As far as legislative loopholes go, few are more preposterous than NCLB's provision that districts, rather than submit to serious reform prescriptions for their chronically failing schools, may undertake "any other major restructuring of the school's governance that produces fundamental reform." But while this invitation to tread the path of least resistance usually results in token gestures, some schools have actually rejected the district waffling and taken the law's intent to heart. Baltimore's Morrell Park Elementary/Middle School, where parents rejected previously used restructuring methods, is one. Like charter schools, it now gives teachers more freedom in the classroom. It also created a nine-member governing board to provide oversight and feedback (with the help of an Ed School, no less!). In Randolph, Massachusetts, Randolph Middle School has overhauled its operations, too. It abolished remedial classes, for example, and pushed students onto either the regular or advanced track. And while it's still too early to tell if such reforms will produce higher test scores, schools that take seriously the restructuring mandate deserve praise. That loophole, however, still deserves scorn.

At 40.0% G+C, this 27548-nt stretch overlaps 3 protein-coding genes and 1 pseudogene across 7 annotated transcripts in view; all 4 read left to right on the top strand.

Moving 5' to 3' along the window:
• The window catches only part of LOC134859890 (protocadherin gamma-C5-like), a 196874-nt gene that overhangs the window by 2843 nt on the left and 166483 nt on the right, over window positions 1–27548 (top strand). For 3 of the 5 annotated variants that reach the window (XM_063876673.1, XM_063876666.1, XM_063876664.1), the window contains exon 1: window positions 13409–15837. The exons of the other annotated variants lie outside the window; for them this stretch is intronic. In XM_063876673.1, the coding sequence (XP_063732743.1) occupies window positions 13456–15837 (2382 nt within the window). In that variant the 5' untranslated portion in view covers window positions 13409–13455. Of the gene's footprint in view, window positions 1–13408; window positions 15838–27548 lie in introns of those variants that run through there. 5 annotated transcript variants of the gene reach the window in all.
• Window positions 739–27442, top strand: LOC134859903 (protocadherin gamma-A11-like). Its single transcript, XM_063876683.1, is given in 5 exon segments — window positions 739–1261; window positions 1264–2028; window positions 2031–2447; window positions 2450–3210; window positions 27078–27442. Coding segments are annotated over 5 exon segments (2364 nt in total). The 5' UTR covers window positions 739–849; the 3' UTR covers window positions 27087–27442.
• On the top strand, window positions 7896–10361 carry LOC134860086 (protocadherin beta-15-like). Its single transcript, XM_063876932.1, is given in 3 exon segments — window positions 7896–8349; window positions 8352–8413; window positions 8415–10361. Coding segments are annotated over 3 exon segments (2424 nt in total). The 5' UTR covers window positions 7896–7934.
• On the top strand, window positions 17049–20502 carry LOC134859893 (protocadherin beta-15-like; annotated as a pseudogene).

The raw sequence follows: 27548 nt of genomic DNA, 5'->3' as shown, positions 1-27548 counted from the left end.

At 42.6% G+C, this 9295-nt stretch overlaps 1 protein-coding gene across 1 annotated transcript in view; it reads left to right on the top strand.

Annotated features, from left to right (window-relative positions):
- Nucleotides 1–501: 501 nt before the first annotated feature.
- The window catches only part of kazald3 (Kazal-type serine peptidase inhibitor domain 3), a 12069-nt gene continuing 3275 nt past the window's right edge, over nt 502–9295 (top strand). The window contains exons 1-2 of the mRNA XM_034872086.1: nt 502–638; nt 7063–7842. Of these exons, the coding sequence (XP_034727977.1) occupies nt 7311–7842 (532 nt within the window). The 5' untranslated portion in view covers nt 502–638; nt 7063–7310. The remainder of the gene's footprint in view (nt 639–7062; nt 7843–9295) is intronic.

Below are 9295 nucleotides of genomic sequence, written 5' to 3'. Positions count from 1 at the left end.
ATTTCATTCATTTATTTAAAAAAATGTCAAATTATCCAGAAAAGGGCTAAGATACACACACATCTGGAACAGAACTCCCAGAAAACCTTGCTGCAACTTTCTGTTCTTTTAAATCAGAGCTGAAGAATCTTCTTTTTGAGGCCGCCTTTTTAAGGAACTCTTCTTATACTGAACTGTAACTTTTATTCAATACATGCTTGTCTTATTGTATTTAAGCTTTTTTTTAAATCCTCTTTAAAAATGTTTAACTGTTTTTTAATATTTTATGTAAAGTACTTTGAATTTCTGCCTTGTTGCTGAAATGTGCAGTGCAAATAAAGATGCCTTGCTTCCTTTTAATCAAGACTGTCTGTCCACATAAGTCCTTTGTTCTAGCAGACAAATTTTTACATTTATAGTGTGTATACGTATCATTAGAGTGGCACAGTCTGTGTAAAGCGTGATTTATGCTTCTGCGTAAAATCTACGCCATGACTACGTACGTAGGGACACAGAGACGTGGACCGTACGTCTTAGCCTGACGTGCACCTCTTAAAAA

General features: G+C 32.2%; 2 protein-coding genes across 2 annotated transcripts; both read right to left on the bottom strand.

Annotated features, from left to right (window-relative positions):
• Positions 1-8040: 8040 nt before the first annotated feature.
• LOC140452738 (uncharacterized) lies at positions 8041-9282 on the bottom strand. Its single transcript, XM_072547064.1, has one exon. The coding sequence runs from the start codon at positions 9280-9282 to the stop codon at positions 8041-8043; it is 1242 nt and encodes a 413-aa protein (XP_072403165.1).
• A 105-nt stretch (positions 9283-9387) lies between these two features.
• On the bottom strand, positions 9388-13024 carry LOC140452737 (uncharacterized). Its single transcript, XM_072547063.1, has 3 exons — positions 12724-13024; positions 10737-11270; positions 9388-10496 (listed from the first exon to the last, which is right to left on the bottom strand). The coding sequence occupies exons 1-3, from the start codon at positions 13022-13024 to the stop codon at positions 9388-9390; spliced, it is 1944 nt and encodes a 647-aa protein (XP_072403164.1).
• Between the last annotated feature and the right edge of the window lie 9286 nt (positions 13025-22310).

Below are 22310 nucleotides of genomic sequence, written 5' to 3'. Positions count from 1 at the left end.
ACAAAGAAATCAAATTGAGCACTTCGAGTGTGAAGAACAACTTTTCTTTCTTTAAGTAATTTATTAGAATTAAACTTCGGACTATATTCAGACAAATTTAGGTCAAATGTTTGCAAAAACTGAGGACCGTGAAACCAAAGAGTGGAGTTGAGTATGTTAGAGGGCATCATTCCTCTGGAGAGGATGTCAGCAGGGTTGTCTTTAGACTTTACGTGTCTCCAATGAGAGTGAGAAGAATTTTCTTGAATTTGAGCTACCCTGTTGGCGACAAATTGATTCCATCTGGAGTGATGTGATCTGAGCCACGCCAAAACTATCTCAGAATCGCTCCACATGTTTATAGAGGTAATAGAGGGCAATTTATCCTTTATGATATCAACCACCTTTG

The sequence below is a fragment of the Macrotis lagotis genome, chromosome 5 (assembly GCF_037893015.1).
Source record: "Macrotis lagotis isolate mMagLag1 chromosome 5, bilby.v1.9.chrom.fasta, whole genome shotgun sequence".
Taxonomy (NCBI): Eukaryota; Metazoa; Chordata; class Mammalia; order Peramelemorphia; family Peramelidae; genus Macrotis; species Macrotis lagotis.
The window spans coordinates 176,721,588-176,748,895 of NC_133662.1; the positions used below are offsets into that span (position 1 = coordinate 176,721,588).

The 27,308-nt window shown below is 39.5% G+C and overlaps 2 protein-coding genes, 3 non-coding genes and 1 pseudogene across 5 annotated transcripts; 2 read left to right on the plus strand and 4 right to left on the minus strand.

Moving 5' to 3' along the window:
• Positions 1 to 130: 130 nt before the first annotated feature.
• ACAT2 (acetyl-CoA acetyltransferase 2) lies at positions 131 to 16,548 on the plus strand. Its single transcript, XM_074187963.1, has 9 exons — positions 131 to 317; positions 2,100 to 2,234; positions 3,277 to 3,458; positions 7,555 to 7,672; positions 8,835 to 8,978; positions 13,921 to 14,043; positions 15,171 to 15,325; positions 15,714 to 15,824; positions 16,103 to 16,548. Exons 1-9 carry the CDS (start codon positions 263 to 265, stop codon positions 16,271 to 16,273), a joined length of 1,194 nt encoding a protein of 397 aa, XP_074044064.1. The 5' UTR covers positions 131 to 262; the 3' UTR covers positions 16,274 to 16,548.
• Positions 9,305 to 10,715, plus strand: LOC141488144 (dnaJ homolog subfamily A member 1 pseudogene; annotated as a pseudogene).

"The challenge is being met at Morrell Park," by Sara Neufeld, Baltimore Sun, November 23, 2006

"A school's comeback formula: Expel cynicism, stress reform," by Peter Schworm, Boston Globe, November 26, 2006

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